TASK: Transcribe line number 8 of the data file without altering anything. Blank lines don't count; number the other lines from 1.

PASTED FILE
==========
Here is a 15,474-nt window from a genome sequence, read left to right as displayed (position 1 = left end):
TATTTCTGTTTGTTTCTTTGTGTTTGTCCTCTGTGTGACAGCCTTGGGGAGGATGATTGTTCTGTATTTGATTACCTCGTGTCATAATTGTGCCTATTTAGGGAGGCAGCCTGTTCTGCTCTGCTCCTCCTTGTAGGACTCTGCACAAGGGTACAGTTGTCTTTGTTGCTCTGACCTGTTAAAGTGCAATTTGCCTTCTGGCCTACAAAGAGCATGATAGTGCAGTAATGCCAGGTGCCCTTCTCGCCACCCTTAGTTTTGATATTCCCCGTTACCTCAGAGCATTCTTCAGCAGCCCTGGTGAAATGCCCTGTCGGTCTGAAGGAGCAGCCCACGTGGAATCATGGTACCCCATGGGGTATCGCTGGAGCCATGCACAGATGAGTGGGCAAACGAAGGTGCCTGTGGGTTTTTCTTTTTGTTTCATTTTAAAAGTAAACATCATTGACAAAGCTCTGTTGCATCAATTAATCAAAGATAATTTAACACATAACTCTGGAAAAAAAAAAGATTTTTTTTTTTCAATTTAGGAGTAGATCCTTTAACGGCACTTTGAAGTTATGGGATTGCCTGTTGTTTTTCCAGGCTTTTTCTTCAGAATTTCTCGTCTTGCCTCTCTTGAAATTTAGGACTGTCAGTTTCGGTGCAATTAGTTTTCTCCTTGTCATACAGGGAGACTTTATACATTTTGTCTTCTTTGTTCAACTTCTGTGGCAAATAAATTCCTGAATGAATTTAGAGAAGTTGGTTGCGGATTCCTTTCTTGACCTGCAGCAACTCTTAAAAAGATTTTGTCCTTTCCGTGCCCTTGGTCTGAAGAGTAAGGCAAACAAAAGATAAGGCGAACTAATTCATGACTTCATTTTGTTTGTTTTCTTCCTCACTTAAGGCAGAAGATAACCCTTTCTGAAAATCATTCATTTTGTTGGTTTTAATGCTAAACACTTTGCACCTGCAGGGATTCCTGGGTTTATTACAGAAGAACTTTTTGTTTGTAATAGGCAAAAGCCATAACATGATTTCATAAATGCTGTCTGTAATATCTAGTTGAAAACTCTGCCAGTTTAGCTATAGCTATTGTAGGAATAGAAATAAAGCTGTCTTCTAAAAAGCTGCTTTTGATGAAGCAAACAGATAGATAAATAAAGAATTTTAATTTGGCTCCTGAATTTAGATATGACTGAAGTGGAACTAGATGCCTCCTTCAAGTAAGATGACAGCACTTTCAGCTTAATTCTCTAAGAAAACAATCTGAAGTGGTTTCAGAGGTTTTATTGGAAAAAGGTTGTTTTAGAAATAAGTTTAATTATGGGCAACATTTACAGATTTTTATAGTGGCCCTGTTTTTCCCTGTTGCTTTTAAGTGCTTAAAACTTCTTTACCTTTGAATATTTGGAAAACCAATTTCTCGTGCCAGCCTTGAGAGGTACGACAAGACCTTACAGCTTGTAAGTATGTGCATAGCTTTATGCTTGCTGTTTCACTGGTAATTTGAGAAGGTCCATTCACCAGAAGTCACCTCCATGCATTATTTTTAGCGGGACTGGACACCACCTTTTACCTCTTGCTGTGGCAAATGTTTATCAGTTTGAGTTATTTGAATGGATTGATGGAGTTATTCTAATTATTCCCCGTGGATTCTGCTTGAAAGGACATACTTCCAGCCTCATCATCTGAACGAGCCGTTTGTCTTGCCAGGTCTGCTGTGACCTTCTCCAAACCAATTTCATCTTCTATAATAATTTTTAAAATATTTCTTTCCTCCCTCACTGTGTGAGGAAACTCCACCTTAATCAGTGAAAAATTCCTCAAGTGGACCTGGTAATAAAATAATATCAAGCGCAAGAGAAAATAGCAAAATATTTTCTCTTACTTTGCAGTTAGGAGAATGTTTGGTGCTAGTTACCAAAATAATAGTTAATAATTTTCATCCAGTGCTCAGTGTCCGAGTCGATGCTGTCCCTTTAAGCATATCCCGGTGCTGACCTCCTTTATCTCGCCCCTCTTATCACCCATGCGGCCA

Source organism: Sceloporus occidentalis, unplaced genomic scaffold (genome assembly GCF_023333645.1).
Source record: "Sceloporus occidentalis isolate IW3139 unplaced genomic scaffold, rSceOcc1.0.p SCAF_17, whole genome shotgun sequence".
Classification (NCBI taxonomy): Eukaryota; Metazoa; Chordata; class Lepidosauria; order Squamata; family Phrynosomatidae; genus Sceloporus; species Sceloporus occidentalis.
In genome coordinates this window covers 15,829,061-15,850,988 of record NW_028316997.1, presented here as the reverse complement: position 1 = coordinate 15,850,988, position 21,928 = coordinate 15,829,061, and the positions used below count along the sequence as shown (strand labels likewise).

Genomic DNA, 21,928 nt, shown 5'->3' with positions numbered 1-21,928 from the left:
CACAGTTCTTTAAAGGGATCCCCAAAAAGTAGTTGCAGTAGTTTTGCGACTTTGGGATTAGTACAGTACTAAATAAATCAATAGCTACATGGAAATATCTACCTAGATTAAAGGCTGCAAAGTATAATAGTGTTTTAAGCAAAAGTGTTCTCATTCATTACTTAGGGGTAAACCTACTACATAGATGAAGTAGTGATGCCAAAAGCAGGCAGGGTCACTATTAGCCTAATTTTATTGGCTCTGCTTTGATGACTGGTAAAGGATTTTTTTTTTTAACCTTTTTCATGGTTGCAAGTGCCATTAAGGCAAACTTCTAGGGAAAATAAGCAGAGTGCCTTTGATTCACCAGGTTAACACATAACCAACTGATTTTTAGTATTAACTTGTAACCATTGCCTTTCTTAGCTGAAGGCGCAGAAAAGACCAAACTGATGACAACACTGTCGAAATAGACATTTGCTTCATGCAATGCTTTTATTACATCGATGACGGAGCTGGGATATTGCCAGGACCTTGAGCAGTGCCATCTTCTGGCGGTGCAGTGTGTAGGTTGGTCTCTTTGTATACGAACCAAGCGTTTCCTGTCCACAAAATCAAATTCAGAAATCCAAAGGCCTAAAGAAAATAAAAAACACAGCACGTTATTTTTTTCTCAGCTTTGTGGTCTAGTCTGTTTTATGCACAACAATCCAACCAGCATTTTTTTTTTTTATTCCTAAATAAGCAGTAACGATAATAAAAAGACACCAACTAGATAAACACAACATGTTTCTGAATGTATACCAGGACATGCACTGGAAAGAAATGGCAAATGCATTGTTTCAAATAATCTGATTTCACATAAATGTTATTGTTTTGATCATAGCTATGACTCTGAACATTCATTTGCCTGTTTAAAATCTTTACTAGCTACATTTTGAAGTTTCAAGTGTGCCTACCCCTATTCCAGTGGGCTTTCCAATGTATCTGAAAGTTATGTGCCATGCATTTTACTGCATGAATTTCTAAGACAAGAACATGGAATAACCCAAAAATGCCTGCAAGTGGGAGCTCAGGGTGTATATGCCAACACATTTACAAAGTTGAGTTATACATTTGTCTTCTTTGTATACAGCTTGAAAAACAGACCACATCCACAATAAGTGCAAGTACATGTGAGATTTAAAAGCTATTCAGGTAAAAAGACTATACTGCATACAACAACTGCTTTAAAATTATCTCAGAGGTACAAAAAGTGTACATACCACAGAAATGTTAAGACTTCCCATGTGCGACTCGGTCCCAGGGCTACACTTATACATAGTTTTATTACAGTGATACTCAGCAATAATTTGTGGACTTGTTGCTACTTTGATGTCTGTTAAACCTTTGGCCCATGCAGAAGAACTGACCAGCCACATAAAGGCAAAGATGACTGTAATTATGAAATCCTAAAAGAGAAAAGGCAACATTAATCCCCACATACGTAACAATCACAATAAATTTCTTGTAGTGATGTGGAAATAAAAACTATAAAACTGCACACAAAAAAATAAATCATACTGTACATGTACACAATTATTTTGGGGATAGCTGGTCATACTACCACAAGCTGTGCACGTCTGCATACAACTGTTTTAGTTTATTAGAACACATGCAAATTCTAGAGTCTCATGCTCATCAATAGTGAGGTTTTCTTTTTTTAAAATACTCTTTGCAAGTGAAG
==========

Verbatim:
CACAGTTCTTTAAAGGGATCCCCAAAAAGTAGTTGCAGTAGTTTTGCGACTTTGGGATTAGTACAGTACTAAATAAATCAATAGCTACATGGAAATATCTACCTAGATTAAAGGCTGCAAAGTATAATAGTGTTTTAAGCAAAAGTGTTCTCATTCATTACTTAGGGGTAAACCTACTACATAGATGAAGTAGTGATGCCAAAAGCAGGCAGGGTCACTATTAGCCTAATTTTATTGGCTCTGCTTTGATGACTGGTAAAGGATTTTTTTTTTTAACCTTTTTCATGGTTGCAAGTGCCATTAAGGCAAACTTCTAGGGAAAATAAGCAGAGTGCCTTTGATTCACCAGGTTAACACATAACCAACTGATTTTTAGTATTAACTTGTAACCATTGCCTTTCTTAGCTGAAGGCGCAGAAAAGACCAAACTGATGACAACACTGTCGAAATAGACATTTGCTTCATGCAATGCTTTTATTACATCGATGACGGAGCTGGGATATTGCCAGGACCTTGAGCAGTGCCATCTTCTGGCGGTGCAGTGTGTAGGTTGGTCTCTTTGTATACGAACCAAGCGTTTCCTGTCCACAAAATCAAATTCAGAAATCCAAAGGCCTAAAGAAAATAAAAAACACAGCACGTTATTTTTTTCTCAGCTTTGTGGTCTAGTCTGTTTTATGCACAACAATCCAACCAGCATTTTTTTTTTTTATTCCTAAATAAGCAGTAACGATAATAAAAAGACACCAACTAGATAAACACAACATGTTTCTGAATGTATACCAGGACATGCACTGGAAAGAAATGGCAAATGCATTGTTTCAAATAATCTGATTTCACATAAATGTTATTGTTTTGATCATAGCTATGACTCTGAACATTCATTTGCCTGTTTAAAATCTTTACTAGCTACATTTTGAAGTTTCAAGTGTGCCTACCCCTATTCCAGTGGGCTTTCCAATGTATCTGAAAGTTATGTGCCATGCATTTTACTGCATGAATTTCTAAGACAAGAACATGGAATAACCCAAAAATGCCTGCAAGTGGGAGCTCAGGGTGTATATGCCAACACATTTACAAAGTTGAGTTATACATTTGTCTTCTTTGTATACAGCTTGAAAAACAGACCACATCCACAATAAGTGCAAGTACATGTGAGATTTAAAAGCTATTCAGGTAAAAAGACTATACTGCATACAACAACTGCTTTAAAATTATCTCAGAGGTACAAAAAGTGTACATACCACAGAAATGTTAAGACTTCCCATGTGCGACTCGGTCCCAGGGCTACACTTATACATAGTTTTATTACAGTGATACTCAGCAATAATTTGTGGACTTGTTGCTACTTTGATGTCTGTTAAACCTTTGGCCCATGCAGAAGAACTGACCAGCCACATAAAGGCAAAGATGACTGTAATTATGAAATCCTAAAAGAGAAAAGGCAACATTAATCCCCACATACGTAACAATCACAATAAATTTCTTGTAGTGATGTGGAAATAAAAACTATAAAACTGCACACAAAAAAATAAATCATACTGTACATGTACACAATTATTTTGGGGATAGCTGGTCATACTACCACAAGCTGTGCACGTCTGCATACAACTGTTTTAGTTTATTAGAACACATGCAAATTCTAGAGTCTCATGCTCATCAATAGTGAGGTTTTCTTTTTTTAAAATACTCTTTGCAAGTGAAG